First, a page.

Juli Inkster committed to keeping LPGA in Bay Area

February 3, 2014 GMT

DALY CITY, Calif. (AP) — Juli Inkster believes the LPGA can become a success for the long haul in her native Bay Area.

Inkster is helping promote the inaugural Swinging Skirts LPGA Classic at Lake Merced Golf Club, marking the LPGA’s return to the area for the first time since the 2010 CVS/pharmacy LPGA Challenge at Blackhawk Country Club in Danville.

“It’s great to have it back here. We just need something to stick, we need something to stick for 10-15 years,” Inkster said Monday. “I’d love to have this established for a long time. I think we can build a fan base, start from the bottom and build up, for years to come.”

The $1.8 million, 144-player Swinging Skirts tournament will run April 21-27 in this San Francisco suburb. It will be one of about 12 events the 53-year-old Inkster plans to play this year in a reduced schedule — though she makes a point to say she is not retiring but will take on some television work.


“It’s not over, but I know the prime of my golf is passed,” said Inkster, a native of Santa Cruz who played collegiately at San Jose State. “I still like to play, I still like to compete. I’m looking forward to a new chapter.”

The Swinging Skirts LPGA Classic formally launched Monday with ticket sales and other details. The event features one of the higher purses for a domestic women’s event, with the winner taking home $270,000.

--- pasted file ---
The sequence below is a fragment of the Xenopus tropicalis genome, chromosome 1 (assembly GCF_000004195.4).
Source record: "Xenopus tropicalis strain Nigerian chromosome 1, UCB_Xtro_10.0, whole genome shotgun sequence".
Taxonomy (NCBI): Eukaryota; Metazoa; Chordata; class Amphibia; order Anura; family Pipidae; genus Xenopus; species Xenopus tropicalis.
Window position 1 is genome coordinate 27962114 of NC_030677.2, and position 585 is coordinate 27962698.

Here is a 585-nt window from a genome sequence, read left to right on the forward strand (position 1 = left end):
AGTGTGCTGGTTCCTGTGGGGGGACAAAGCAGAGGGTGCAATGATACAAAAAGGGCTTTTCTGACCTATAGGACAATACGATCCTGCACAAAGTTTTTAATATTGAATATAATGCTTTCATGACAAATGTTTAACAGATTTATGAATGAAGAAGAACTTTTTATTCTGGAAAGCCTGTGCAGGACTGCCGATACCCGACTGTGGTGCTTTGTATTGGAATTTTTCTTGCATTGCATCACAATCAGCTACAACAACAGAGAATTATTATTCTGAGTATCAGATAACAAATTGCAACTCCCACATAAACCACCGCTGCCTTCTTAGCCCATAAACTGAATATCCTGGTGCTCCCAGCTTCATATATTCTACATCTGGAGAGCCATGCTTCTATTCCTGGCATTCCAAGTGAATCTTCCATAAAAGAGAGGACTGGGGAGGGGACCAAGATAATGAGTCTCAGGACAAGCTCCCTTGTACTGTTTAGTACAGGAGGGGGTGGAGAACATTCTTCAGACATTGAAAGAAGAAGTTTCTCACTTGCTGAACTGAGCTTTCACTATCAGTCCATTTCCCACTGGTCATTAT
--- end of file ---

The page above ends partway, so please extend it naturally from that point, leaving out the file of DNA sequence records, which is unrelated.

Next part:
While Inkster has watched some of the hard-hitting young women bring fresh energy to women’s golf, she knows not everybody has seen the game’s strides and is eager for fans in Northern California to get an up-close glimpse.

“I think it’s going to be a great venue for it,” Inkster said. “It’s tough, it’s going to play like an Open. I hope we can keep this for a long time. It’s important for the LPGA to be in this area. Women’s golf has changed so much the last 8-10 years. ... It’s a different LPGA than it was 10 years ago. It’s important for young girls to come out here and see role models, ‘Hey, I can do that.’ We just don’t have a lot of that around here.”

The goal is for Swinging Skirts to reach a long-term agreement with Lake Merced Golf Club after the first event, tournament executive director Kevin Hopkins said. The club has a 92-year history.


“It feels like the perfect home. It’s an exciting time for us to bring this here,” Hopkins said. “We want it to be a fixture on the golf calendar for many years to come. We’ve obviously got a perfect venue for it.”

Inkster knows as well as anybody the challenges facing the LPGA in a busy sports market such as San Francisco, where there is competition with storied professional sports franchises. The culture, diversity and wide-ranging activities keep Inkster here. She lives in nearby Los Altos.

“Three, four, five years down the road you can make this a really good tournament. That’s what you want, you don’t want to just jump in and jump out,” she said. “I love this area. We have some great golf courses. ... Lake Merced, I’m telling you these girls better bring their ‘A’ game. Once these girls play Lake Merced they’re going to want to come back for a long time.”


The Swinging Skirts Golf Team is a private, Taiwanese nonprofit of amateur golfers committed to growing the women’s game globally. The group’s chairman is an art aficionado, so there will be sculptures around the par-72 course.

“I’ll be in a swinging skirt, too, by the way,” Inkster joked. “You know me, I love a skirt.”